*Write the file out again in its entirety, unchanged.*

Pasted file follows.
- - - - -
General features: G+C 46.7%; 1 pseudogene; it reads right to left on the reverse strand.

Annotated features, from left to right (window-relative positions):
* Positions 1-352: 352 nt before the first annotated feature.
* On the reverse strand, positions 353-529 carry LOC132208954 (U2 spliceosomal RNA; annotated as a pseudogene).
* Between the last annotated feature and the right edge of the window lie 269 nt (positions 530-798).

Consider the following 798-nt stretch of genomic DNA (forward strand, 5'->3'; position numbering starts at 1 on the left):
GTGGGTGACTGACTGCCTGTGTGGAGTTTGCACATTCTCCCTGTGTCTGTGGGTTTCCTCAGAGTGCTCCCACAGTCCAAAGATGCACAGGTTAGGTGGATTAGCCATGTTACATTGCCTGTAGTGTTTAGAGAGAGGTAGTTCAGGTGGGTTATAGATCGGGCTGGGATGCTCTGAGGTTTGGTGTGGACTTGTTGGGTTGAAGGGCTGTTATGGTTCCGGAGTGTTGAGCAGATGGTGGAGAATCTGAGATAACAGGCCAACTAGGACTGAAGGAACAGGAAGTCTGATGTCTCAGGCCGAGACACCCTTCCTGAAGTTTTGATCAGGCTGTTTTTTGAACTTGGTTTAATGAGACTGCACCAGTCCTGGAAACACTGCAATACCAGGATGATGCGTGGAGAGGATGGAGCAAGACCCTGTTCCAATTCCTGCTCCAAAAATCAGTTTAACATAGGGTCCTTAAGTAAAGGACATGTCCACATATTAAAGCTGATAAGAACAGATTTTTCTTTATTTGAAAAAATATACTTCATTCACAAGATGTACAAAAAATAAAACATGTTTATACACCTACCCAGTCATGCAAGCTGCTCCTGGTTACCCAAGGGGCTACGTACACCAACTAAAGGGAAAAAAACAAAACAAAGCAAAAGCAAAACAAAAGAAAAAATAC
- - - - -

General features: G+C 46.7%; 1 pseudogene; it reads right to left on the reverse strand.

Annotated features, from left to right (window-relative positions):
* Positions 1-352: 352 nt before the first annotated feature.
* On the reverse strand, positions 353-529 carry LOC132208954 (U2 spliceosomal RNA; annotated as a pseudogene).
* Between the last annotated feature and the right edge of the window lie 269 nt (positions 530-798).

Consider the following 798-nt stretch of genomic DNA (forward strand, 5'->3'; position numbering starts at 1 on the left):
GTGGGTGACTGACTGCCTGTGTGGAGTTTGCACATTCTCCCTGTGTCTGTGGGTTTCCTCAGAGTGCTCCCACAGTCCAAAGATGCACAGGTTAGGTGGATTAGCCATGTTACATTGCCTGTAGTGTTTAGAGAGAGGTAGTTCAGGTGGGTTATAGATCGGGCTGGGATGCTCTGAGGTTTGGTGTGGACTTGTTGGGTTGAAGGGCTGTTATGGTTCCGGAGTGTTGAGCAGATGGTGGAGAATCTGAGATAACAGGCCAACTAGGACTGAAGGAACAGGAAGTCTGATGTCTCAGGCCGAGACACCCTTCCTGAAGTTTTGATCAGGCTGTTTTTTGAACTTGGTTTAATGAGACTGCACCAGTCCTGGAAACACTGCAATACCAGGATGATGCGTGGAGAGGATGGAGCAAGACCCTGTTCCAATTCCTGCTCCAAAAATCAGTTTAACATAGGGTCCTTAAGTAAAGGACATGTCCACATATTAAAGCTGATAAGAACAGATTTTTCTTTATTTGAAAAAATATACTTCATTCACAAGATGTACAAAAAATAAAACATGTTTATACACCTACCCAGTCATGCAAGCTGCTCCTGGTTACCCAAGGGGCTACGTACACCAACTAAAGGGAAAAAAACAAAACAAAGCAAAAGCAAAACAAAAGAAAAAATAC